The Boston Red Sox have reportedly signed free-agent outfielder Carl Crawford to a seven-year, $142-million contract, which not only drastically improves their lineup and defense, but also puts an immense amount of pressure on the New York Yankees to lock up Cliff Lee.
Two days after trading for Padres slugging first baseman Adrian Gonzalez, Theo Epstein has nabbed the No. 2 player on the open market, meaning Brian Cashman must come away with the crown jewel in order to keep pace.
The Yankees had been eying Crawford for some time now, but the need for another outfielder decreased slightly with Brett Gardner's impressive 2010 campaign and Curtis Granderson's strong finish to the season.
Still, Crawford, who has stolen 400 bases over the past eight seasons and has hit over .300 in five of the last six years, would have been a major upgrade from what New York has now.
But with Lee being their primary target, the Yanks probably didn't go as far as they normally would in negotiations with Crawford.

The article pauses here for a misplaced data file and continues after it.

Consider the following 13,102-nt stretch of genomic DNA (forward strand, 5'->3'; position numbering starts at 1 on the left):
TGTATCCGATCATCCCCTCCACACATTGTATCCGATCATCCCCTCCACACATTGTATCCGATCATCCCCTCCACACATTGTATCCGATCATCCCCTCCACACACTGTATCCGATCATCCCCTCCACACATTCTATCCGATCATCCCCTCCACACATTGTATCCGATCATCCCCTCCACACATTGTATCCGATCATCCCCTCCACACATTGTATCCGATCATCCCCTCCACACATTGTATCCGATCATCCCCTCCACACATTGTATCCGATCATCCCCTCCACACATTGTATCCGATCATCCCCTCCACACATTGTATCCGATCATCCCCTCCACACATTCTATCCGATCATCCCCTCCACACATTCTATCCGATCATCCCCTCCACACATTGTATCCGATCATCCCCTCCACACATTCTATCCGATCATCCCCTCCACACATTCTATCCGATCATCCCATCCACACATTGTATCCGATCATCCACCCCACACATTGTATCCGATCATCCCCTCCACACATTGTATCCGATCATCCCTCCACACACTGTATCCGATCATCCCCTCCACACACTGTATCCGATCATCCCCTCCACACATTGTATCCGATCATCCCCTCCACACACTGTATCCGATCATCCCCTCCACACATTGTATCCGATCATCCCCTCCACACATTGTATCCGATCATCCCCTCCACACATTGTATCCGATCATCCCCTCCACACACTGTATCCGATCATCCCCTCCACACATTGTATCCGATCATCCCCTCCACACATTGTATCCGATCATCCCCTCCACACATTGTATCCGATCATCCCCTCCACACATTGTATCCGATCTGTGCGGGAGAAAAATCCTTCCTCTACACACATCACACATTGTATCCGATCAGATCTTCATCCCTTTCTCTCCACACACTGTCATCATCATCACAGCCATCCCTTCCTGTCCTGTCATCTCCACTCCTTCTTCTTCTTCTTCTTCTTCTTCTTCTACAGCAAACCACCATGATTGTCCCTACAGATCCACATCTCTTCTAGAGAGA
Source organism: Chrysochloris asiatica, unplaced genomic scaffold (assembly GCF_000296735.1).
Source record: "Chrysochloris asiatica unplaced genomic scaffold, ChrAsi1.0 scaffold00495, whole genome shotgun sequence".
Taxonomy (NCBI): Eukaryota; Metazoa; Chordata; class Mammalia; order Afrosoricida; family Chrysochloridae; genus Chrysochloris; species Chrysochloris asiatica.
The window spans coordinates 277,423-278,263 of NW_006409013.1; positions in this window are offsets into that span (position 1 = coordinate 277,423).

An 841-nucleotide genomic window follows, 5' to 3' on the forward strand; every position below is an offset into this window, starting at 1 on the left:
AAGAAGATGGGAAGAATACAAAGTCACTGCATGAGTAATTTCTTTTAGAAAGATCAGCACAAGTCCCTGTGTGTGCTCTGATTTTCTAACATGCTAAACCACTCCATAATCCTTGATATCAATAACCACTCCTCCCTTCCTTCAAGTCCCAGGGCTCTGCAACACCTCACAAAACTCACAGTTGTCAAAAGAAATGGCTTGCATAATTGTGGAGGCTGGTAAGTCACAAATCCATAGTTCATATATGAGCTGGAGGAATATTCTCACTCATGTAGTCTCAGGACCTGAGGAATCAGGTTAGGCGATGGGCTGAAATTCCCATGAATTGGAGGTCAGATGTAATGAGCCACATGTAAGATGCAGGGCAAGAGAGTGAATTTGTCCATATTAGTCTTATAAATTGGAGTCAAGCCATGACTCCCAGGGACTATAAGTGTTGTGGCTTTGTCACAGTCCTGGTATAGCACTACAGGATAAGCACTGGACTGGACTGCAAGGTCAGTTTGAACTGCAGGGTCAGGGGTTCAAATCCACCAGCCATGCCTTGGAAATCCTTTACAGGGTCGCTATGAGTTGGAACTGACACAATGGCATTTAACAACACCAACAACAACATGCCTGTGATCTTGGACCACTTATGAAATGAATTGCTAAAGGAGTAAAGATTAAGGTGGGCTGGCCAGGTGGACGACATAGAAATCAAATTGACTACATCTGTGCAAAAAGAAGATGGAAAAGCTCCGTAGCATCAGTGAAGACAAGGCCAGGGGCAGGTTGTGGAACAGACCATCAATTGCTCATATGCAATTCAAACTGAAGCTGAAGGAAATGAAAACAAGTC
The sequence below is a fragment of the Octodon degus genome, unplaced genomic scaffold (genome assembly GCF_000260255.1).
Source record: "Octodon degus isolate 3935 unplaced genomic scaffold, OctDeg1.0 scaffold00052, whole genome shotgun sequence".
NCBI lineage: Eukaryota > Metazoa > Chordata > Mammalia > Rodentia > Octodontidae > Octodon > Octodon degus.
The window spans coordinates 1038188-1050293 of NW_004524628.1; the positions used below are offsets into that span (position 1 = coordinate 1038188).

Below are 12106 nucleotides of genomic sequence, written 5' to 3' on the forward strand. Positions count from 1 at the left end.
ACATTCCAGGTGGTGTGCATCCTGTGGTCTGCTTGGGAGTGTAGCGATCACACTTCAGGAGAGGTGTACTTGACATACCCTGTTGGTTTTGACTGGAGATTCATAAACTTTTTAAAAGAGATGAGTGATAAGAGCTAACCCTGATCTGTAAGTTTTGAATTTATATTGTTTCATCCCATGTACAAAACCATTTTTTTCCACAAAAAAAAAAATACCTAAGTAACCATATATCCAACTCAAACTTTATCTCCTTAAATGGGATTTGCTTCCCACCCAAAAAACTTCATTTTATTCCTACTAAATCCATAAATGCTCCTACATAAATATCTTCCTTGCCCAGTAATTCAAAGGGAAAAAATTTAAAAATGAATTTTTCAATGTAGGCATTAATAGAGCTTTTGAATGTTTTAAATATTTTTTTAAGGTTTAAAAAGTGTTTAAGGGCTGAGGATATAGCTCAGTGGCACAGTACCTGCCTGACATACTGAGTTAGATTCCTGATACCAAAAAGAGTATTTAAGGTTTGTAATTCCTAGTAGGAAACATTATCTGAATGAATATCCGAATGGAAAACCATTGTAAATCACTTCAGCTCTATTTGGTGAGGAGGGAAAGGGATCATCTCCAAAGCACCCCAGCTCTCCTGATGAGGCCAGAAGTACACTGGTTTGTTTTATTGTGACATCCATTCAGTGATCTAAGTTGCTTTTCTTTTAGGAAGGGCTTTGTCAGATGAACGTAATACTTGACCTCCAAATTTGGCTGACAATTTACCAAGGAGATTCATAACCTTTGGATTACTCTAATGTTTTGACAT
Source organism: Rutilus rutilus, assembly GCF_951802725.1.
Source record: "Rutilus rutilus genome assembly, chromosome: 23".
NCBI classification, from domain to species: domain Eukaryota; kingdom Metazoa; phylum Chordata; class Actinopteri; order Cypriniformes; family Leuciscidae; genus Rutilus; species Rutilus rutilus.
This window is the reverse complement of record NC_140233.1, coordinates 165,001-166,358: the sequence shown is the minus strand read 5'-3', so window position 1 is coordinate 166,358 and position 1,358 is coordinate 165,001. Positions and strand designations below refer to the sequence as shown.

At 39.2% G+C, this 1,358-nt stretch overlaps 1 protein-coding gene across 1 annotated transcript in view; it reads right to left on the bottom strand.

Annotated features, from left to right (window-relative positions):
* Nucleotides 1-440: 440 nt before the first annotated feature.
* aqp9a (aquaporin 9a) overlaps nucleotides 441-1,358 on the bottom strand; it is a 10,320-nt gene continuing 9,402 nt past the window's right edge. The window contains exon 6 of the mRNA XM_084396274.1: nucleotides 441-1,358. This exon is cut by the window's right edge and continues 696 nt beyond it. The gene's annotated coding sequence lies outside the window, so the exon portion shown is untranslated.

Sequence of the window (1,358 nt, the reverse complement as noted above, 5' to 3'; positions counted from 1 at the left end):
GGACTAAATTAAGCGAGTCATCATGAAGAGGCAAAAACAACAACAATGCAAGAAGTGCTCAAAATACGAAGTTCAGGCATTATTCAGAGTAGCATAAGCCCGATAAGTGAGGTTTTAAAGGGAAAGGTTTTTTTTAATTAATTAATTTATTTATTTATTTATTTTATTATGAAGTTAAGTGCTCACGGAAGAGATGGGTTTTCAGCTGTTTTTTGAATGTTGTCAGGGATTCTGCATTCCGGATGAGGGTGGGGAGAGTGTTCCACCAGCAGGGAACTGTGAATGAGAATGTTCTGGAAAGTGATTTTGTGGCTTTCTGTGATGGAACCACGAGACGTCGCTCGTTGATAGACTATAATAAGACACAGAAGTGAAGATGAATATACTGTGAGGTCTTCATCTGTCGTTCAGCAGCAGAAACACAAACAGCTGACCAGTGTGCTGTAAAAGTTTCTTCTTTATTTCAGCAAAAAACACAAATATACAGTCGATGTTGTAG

This could be a good thing in the end as it frees up some extra cash to throw Lee's way. If New York had to go to a seventh year with the 32-year-old Lee, it will be more willing to do so now, knowing it won't have to hand out another massive contract this offseason.
The addition of Crawford and Gonzalez to a lineup that already includes Kevin Youkilis, Jacoby Ellsbury, Dustin Pedroia, J.D. Drew and David Ortiz gives Boston a clear advantage over the Bombers offensively.
Further, the move makes it even more important that New York increases its pitching depth. Putting Lee behind—or in front of—CC Sabathia in the rotation would give the Yankees the most intimidating 1-2 punch in baseball.
Now they just need to go out and get it done.
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Jordan Schwartz is one of Bleacher Report's New York Yankees and College Basketball Featured Columnists. His book Memoirs of the Unaccomplished Man is available at amazon.com, barnesandnoble.com and authorhouse.com.
Jordan can be reached at email@example.com.